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Exaggerated Mechanic's lien.

MinnesotaLawsuitLien DeadlinesMechanics Lien

First question is. Lien was filed more then 1 year ago, contractor never filed legal action. What to do now, how to remove/ release lien in Minnesota. Secondly the lien that was filed is exaggerated by at least $7,000+. What action i can file as property owner against lien holder? Will it be in small claim or district court? What is the name of litigation, is it putative damages? I found this statement below on your website. "if a lien is exaggerated under the definition in Lien Law § 39, the lien will be declared void, and “damages may be awarded to the owner or contractor that can include (i) the costs of any bond; (ii) attorney fees; and (iii) “an amount equal to the difference by which the amount claimed to be due or to become due as stated in the notice of lien exceed the amount actually due or to become due thereon.”

1 reply

Jul 18, 2019
Good questions. First, let's look at the deadline for enforcing a Minnesota mechanics lien (and what happens when it's missed). Then, we can look at amounts that may be included in Minnesota liens. And, finally, we'll take a look at challenging a filed lien.

Minnesota lien enforcement deadline
In Minnesota, the deadline for enforcing a lien doesn't actually run from the date it was filed. Rather, a filed mechanics lien must be enforced within 1 year from the claimant's last furnishing to the project which was claimed in the lien. It might not make a huge practical difference, but it's worth noting since the deadline to enforce will generally be a bit shorter than 1 year from when the lien is filed.

Amount of the lien
Regarding that section you quoted in your question, that specifically applies to New York mechanics liens, as mentioned in this article: Don’t File Fraudulent Mechanics Liens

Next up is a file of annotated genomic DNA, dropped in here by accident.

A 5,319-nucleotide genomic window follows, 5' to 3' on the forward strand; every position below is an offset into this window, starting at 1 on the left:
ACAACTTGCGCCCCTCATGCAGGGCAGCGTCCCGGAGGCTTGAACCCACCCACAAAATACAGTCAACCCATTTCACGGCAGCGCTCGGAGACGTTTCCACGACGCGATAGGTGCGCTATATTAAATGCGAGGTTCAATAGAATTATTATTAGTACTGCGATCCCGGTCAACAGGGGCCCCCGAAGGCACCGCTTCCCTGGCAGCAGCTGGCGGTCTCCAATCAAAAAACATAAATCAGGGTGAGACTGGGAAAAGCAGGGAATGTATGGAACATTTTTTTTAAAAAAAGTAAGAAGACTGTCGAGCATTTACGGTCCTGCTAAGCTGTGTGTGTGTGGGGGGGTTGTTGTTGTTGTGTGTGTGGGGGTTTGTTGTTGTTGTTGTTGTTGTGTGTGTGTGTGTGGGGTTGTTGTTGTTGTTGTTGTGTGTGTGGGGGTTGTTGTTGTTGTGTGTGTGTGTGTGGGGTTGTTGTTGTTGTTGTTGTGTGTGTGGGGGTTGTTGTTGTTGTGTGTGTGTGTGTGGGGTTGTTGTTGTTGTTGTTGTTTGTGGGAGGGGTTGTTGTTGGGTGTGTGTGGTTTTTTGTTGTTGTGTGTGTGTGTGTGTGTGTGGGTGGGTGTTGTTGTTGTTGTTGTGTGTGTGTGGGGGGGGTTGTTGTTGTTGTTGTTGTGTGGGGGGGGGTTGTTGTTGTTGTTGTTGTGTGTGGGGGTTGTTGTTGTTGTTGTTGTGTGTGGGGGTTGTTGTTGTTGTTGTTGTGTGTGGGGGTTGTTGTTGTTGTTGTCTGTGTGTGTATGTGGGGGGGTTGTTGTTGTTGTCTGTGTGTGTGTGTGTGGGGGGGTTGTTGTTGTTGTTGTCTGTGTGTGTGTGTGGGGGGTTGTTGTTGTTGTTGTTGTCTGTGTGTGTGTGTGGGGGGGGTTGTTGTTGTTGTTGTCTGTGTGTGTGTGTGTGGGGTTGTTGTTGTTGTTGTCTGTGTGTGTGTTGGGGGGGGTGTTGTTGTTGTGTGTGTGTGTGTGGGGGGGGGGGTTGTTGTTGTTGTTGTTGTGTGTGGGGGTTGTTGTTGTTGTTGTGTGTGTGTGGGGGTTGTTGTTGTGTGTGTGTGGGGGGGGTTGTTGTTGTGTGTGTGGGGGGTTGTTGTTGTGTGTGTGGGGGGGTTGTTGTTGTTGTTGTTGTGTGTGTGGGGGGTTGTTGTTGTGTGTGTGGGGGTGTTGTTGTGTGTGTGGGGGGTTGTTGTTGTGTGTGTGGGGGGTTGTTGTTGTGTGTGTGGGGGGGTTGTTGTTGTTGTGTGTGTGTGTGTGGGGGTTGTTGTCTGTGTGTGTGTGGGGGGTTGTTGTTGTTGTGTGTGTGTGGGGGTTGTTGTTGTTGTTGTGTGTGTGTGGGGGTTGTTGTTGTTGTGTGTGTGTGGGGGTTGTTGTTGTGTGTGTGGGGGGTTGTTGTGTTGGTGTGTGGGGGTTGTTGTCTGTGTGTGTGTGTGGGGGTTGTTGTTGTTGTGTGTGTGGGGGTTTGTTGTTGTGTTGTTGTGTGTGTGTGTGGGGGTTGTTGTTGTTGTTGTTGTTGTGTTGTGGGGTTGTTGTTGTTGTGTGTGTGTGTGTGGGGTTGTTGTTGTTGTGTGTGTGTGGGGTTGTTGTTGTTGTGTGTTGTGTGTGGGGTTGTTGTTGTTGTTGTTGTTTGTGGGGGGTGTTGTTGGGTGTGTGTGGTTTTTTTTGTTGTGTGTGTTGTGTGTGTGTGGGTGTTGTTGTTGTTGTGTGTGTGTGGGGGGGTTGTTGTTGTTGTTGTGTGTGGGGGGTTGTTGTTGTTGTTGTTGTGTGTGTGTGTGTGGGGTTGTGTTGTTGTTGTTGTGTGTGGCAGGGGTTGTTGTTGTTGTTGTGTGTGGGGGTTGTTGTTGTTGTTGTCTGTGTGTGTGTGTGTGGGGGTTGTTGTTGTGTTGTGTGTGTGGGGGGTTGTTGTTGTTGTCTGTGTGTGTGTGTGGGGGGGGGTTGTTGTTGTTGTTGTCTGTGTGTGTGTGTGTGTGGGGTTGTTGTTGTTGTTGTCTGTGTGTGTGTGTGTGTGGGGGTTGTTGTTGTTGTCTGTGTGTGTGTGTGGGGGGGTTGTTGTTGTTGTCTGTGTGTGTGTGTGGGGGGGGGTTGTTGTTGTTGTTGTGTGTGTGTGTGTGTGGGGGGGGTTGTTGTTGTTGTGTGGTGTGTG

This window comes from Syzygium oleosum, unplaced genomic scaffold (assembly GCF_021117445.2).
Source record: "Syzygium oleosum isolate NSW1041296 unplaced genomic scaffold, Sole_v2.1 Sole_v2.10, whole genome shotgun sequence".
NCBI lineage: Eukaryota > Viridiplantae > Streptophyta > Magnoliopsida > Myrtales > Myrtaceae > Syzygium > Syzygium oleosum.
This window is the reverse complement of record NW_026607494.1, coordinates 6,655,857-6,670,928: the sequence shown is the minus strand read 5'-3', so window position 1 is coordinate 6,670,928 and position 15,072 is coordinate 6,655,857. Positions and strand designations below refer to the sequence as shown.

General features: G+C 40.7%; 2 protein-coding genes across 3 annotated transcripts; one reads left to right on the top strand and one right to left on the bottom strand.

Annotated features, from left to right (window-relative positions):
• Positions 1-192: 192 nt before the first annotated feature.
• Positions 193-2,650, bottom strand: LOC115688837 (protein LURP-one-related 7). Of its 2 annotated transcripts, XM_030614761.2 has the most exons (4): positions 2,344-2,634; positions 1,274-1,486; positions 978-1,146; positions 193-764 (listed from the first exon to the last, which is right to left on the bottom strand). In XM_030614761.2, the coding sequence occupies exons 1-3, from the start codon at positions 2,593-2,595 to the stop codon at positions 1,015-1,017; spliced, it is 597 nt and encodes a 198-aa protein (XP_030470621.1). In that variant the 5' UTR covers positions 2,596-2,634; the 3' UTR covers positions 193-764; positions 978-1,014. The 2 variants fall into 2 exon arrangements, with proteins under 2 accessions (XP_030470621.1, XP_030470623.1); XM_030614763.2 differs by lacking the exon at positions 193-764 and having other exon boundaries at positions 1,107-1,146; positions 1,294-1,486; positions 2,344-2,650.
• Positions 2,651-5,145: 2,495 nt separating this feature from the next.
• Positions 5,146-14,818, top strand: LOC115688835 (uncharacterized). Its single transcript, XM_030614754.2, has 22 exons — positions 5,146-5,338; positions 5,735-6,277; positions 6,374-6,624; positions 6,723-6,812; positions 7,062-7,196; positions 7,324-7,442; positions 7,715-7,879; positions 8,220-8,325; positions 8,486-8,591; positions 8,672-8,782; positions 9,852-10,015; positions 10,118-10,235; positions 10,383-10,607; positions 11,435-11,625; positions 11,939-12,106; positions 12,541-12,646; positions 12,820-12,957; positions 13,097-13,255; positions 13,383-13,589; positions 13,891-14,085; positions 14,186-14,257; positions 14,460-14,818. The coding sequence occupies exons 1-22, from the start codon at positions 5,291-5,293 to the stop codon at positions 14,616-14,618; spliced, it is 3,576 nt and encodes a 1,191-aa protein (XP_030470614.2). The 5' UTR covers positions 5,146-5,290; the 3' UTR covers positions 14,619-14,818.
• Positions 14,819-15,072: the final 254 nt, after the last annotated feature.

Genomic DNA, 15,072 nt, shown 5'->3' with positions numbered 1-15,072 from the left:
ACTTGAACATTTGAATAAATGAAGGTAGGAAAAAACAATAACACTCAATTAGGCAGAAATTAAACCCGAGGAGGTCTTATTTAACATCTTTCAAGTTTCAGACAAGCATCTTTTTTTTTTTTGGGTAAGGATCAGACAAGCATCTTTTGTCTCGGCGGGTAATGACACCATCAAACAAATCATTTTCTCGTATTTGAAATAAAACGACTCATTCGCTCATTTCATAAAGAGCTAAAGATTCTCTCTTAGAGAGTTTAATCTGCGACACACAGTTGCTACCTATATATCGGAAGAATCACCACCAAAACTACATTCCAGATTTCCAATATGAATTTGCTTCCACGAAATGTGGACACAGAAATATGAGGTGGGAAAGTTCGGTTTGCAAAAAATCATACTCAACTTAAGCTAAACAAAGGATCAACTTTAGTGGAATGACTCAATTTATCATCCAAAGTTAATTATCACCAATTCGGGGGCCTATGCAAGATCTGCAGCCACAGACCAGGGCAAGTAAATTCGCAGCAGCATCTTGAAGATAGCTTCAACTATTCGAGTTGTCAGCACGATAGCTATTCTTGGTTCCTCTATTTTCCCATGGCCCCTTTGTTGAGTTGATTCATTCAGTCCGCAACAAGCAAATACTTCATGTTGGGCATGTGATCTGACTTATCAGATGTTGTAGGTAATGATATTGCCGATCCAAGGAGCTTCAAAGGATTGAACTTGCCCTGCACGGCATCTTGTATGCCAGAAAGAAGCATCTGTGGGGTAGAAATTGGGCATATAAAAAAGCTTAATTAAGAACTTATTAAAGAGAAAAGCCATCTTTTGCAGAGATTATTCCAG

In Minnesota, it appears that restrictions on lien amounts are created by § 514.03 of the state's lien statute. Under § 514.03(1), lien claims are limited to the contract price for the work that's performed. So, a claimant can only lien for the price of the work they did as set out by the contract. However, whenever a written contract isn't used, a lien claim can only be made for the reasonable value of the work performed. Where a lien claimant has filed their lien in an amount the owner feels is improper, that owner can challenge the lien filing through legal action.

How exactly to challenge a filed lien
There can be a number of different ways to challenge a filed mechanics lien, and consulting a local construction attorney would probably be helpful in that regard. Though, property owners do regularly threaten slander of title against mechanics lien holders - particularly for exaggerated or fraudulent liens. And, pursuing a slander of title action could be successful, particularly if there's reason to believe that the lien claimant intentionally overstated what they were owed on the lien claim. Here's a quick breakdown of slander of title claims in Minnesota by Aaron Hall: Slander of Title Claim: Five FAQs. But, when an improper lien has been filed, there are likely other potential causes of action that may be brought against the lien claimant. Consulting a local construction or real estate attorney would be helpful in determining exactly what actions may be available, since that will be largely dependent on the specifics of your situation and/or the documentation on the project.

As for where, exactly, to bring such an action - generally, actions regarding a mechanics lien aren't brought in small claims court. Rather, they're made in the district court in the district of the county where the mechanics lien was filed.

With all of that being said, when there are obvious flaws with a mechanics lien - like a vastly overstated amount and/or an expired lien deadline - an owner may be able to have a mechanics lien removed from their property without even pursuing legal action. By making legal threats to seek damages if the lien claimant fails to release their invalid lien, an owner may be able to convince the claimant to remove their own lien so that they do not face potential court costs and additional liability. When a demand letter requiring the release of a lien is sent via an attorney, it will tend to carry a little more "umph".
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